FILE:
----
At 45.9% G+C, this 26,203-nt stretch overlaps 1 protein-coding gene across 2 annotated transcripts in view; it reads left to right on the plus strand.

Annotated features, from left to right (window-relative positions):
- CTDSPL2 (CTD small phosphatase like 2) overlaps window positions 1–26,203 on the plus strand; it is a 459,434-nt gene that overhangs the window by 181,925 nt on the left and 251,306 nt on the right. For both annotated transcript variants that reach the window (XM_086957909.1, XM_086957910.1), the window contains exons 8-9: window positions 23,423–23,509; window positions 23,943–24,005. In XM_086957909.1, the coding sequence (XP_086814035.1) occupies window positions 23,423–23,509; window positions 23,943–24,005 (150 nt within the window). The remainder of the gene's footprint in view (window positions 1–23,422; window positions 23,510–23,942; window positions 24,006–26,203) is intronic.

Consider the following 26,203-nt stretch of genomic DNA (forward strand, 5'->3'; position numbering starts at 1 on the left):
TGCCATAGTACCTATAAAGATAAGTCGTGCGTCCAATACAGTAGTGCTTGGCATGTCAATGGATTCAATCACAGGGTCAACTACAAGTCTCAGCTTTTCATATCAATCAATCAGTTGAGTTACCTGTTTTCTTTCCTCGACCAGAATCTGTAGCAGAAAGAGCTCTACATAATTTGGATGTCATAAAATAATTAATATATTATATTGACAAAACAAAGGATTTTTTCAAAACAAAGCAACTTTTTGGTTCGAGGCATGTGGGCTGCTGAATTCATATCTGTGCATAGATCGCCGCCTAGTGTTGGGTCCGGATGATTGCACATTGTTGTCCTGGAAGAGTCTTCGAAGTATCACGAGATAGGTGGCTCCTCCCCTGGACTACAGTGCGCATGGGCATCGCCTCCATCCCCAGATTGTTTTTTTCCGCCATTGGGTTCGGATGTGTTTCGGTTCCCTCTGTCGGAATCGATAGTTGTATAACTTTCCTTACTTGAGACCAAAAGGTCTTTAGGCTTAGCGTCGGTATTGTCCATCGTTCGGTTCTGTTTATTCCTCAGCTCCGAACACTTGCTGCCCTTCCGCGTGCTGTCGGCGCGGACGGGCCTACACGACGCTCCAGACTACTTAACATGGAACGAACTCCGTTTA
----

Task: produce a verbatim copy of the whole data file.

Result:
At 45.9% G+C, this 26,203-nt stretch overlaps 1 protein-coding gene across 2 annotated transcripts in view; it reads left to right on the plus strand.

Annotated features, from left to right (window-relative positions):
- CTDSPL2 (CTD small phosphatase like 2) overlaps window positions 1–26,203 on the plus strand; it is a 459,434-nt gene that overhangs the window by 181,925 nt on the left and 251,306 nt on the right. For both annotated transcript variants that reach the window (XM_086957909.1, XM_086957910.1), the window contains exons 8-9: window positions 23,423–23,509; window positions 23,943–24,005. In XM_086957909.1, the coding sequence (XP_086814035.1) occupies window positions 23,423–23,509; window positions 23,943–24,005 (150 nt within the window). The remainder of the gene's footprint in view (window positions 1–23,422; window positions 23,510–23,942; window positions 24,006–26,203) is intronic.

Consider the following 26,203-nt stretch of genomic DNA (forward strand, 5'->3'; position numbering starts at 1 on the left):
TGCCATAGTACCTATAAAGATAAGTCGTGCGTCCAATACAGTAGTGCTTGGCATGTCAATGGATTCAATCACAGGGTCAACTACAAGTCTCAGCTTTTCATATCAATCAATCAGTTGAGTTACCTGTTTTCTTTCCTCGACCAGAATCTGTAGCAGAAAGAGCTCTACATAATTTGGATGTCATAAAATAATTAATATATTATATTGACAAAACAAAGGATTTTTTCAAAACAAAGCAACTTTTTGGTTCGAGGCATGTGGGCTGCTGAATTCATATCTGTGCATAGATCGCCGCCTAGTGTTGGGTCCGGATGATTGCACATTGTTGTCCTGGAAGAGTCTTCGAAGTATCACGAGATAGGTGGCTCCTCCCCTGGACTACAGTGCGCATGGGCATCGCCTCCATCCCCAGATTGTTTTTTTCCGCCATTGGGTTCGGATGTGTTTCGGTTCCCTCTGTCGGAATCGATAGTTGTATAACTTTCCTTACTTGAGACCAAAAGGTCTTTAGGCTTAGCGTCGGTATTGTCCATCGTTCGGTTCTGTTTATTCCTCAGCTCCGAACACTTGCTGCCCTTCCGCGTGCTGTCGGCGCGGACGGGCCTACACGACGCTCCAGACTACTTAACATGGAACGAACTCCGTTTA